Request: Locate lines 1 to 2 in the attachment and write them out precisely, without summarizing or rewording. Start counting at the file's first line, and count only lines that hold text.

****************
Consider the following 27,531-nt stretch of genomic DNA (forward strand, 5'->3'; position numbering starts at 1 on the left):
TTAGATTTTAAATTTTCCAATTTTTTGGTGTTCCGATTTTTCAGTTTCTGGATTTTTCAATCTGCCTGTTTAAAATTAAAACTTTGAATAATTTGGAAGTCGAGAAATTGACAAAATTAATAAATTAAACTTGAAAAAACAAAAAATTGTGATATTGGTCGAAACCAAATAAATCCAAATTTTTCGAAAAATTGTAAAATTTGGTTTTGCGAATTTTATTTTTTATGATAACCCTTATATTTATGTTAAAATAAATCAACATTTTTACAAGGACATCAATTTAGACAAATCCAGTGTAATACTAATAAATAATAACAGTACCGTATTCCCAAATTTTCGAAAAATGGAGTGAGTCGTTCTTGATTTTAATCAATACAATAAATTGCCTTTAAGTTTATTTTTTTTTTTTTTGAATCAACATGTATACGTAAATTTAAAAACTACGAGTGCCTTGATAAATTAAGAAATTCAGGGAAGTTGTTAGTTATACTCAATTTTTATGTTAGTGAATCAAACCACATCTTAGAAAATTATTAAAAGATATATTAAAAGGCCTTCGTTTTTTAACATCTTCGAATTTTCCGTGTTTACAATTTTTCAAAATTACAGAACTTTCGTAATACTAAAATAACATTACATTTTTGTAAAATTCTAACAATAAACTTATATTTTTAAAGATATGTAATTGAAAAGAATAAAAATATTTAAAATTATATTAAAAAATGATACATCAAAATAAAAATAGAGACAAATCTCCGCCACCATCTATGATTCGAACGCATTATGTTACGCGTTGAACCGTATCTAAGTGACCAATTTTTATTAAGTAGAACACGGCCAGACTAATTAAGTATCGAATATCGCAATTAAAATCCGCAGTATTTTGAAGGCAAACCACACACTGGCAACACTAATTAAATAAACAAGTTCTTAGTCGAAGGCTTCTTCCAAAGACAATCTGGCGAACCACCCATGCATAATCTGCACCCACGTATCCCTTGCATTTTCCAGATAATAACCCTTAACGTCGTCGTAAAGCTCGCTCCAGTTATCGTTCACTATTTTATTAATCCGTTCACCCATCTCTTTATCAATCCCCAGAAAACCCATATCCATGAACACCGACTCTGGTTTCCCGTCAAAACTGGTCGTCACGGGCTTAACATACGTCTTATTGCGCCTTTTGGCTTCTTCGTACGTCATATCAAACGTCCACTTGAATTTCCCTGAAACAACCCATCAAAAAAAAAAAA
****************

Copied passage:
Consider the following 27,531-nt stretch of genomic DNA (forward strand, 5'->3'; position numbering starts at 1 on the left):
TTAGATTTTAAATTTTCCAATTTTTTGGTGTTCCGATTTTTCAGTTTCTGGATTTTTCAATCTGCCTGTTTAAAATTAAAACTTTGAATAATTTGGAAGTCGAGAAATTGACAAAATTAATAAATTAAACTTGAAAAAACAAAAAATTGTGATATTGGTCGAAACCAAATAAATCCAAATTTTTCGAAAAATTGTAAAATTTGGTTTTGCGAATTTTATTTTTTATGATAACCCTTATATTTATGTTAAAATAAATCAACATTTTTACAAGGACATCAATTTAGACAAATCCAGTGTAATACTAATAAATAATAACAGTACCGTATTCCCAAATTTTCGAAAAATGGAGTGAGTCGTTCTTGATTTTAATCAATACAATAAATTGCCTTTAAGTTTATTTTTTTTTTTTTTGAATCAACATGTATACGTAAATTTAAAAACTACGAGTGCCTTGATAAATTAAGAAATTCAGGGAAGTTGTTAGTTATACTCAATTTTTATGTTAGTGAATCAAACCACATCTTAGAAAATTATTAAAAGATATATTAAAAGGCCTTCGTTTTTTAACATCTTCGAATTTTCCGTGTTTACAATTTTTCAAAATTACAGAACTTTCGTAATACTAAAATAACATTACATTTTTGTAAAATTCTAACAATAAACTTATATTTTTAAAGATATGTAATTGAAAAGAATAAAAATATTTAAAATTATATTAAAAAATGATACATCAAAATAAAAATAGAGACAAATCTCCGCCACCATCTATGATTCGAACGCATTATGTTACGCGTTGAACCGTATCTAAGTGACCAATTTTTATTAAGTAGAACACGGCCAGACTAATTAAGTATCGAATATCGCAATTAAAATCCGCAGTATTTTGAAGGCAAACCACACACTGGCAACACTAATTAAATAAACAAGTTCTTAGTCGAAGGCTTCTTCCAAAGACAATCTGGCGAACCACCCATGCATAATCTGCACCCACGTATCCCTTGCATTTTCCAGATAATAACCCTTAACGTCGTCGTAAAGCTCGCTCCAGTTATCGTTCACTATTTTATTAATCCGTTCACCCATCTCTTTATCAATCCCCAGAAAACCCATATCCATGAACACCGACTCTGGTTTCCCGTCAAAACTGGTCGTCACGGGCTTAACATACGTCTTATTGCGCCTTTTGGCTTCTTCGTACGTCATATCAAACGTCCACTTGAATTTCCCTGAAACAACCCATCAAAAAAAAAAAA